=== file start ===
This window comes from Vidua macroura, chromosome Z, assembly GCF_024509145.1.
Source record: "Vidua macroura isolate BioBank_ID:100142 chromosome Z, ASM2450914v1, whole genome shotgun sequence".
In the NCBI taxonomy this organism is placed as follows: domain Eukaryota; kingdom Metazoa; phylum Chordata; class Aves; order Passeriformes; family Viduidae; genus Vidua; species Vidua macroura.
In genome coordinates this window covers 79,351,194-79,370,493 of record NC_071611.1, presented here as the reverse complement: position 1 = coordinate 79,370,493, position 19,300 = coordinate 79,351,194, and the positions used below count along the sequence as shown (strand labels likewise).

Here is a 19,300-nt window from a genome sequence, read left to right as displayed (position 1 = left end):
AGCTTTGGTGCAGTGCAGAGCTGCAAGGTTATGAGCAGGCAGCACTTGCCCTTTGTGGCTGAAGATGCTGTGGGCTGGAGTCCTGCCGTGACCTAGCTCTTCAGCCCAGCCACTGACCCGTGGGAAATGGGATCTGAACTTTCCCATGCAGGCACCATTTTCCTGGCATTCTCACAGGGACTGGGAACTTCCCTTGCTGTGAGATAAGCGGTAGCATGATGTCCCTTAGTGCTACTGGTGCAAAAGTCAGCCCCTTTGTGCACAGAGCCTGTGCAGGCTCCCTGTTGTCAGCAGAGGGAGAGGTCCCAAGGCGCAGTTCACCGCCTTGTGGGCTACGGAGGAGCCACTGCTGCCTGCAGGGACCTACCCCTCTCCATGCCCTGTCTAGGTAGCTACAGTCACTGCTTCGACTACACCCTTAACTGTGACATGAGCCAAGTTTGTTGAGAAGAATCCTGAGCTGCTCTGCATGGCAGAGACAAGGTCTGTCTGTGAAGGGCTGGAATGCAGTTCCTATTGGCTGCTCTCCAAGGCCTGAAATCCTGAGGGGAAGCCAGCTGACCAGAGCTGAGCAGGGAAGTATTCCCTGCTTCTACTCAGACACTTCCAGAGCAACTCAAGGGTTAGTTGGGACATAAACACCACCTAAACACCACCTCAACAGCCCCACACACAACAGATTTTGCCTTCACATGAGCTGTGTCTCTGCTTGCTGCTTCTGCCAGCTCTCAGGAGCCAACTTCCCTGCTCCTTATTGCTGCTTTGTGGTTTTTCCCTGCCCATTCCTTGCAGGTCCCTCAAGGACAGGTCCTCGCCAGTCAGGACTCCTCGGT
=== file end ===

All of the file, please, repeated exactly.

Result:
This window comes from Vidua macroura, chromosome Z, assembly GCF_024509145.1.
Source record: "Vidua macroura isolate BioBank_ID:100142 chromosome Z, ASM2450914v1, whole genome shotgun sequence".
In the NCBI taxonomy this organism is placed as follows: domain Eukaryota; kingdom Metazoa; phylum Chordata; class Aves; order Passeriformes; family Viduidae; genus Vidua; species Vidua macroura.
In genome coordinates this window covers 79,351,194-79,370,493 of record NC_071611.1, presented here as the reverse complement: position 1 = coordinate 79,370,493, position 19,300 = coordinate 79,351,194, and the positions used below count along the sequence as shown (strand labels likewise).

Here is a 19,300-nt window from a genome sequence, read left to right as displayed (position 1 = left end):
AGCTTTGGTGCAGTGCAGAGCTGCAAGGTTATGAGCAGGCAGCACTTGCCCTTTGTGGCTGAAGATGCTGTGGGCTGGAGTCCTGCCGTGACCTAGCTCTTCAGCCCAGCCACTGACCCGTGGGAAATGGGATCTGAACTTTCCCATGCAGGCACCATTTTCCTGGCATTCTCACAGGGACTGGGAACTTCCCTTGCTGTGAGATAAGCGGTAGCATGATGTCCCTTAGTGCTACTGGTGCAAAAGTCAGCCCCTTTGTGCACAGAGCCTGTGCAGGCTCCCTGTTGTCAGCAGAGGGAGAGGTCCCAAGGCGCAGTTCACCGCCTTGTGGGCTACGGAGGAGCCACTGCTGCCTGCAGGGACCTACCCCTCTCCATGCCCTGTCTAGGTAGCTACAGTCACTGCTTCGACTACACCCTTAACTGTGACATGAGCCAAGTTTGTTGAGAAGAATCCTGAGCTGCTCTGCATGGCAGAGACAAGGTCTGTCTGTGAAGGGCTGGAATGCAGTTCCTATTGGCTGCTCTCCAAGGCCTGAAATCCTGAGGGGAAGCCAGCTGACCAGAGCTGAGCAGGGAAGTATTCCCTGCTTCTACTCAGACACTTCCAGAGCAACTCAAGGGTTAGTTGGGACATAAACACCACCTAAACACCACCTCAACAGCCCCACACACAACAGATTTTGCCTTCACATGAGCTGTGTCTCTGCTTGCTGCTTCTGCCAGCTCTCAGGAGCCAACTTCCCTGCTCCTTATTGCTGCTTTGTGGTTTTTCCCTGCCCATTCCTTGCAGGTCCCTCAAGGACAGGTCCTCGCCAGTCAGGACTCCTCGGT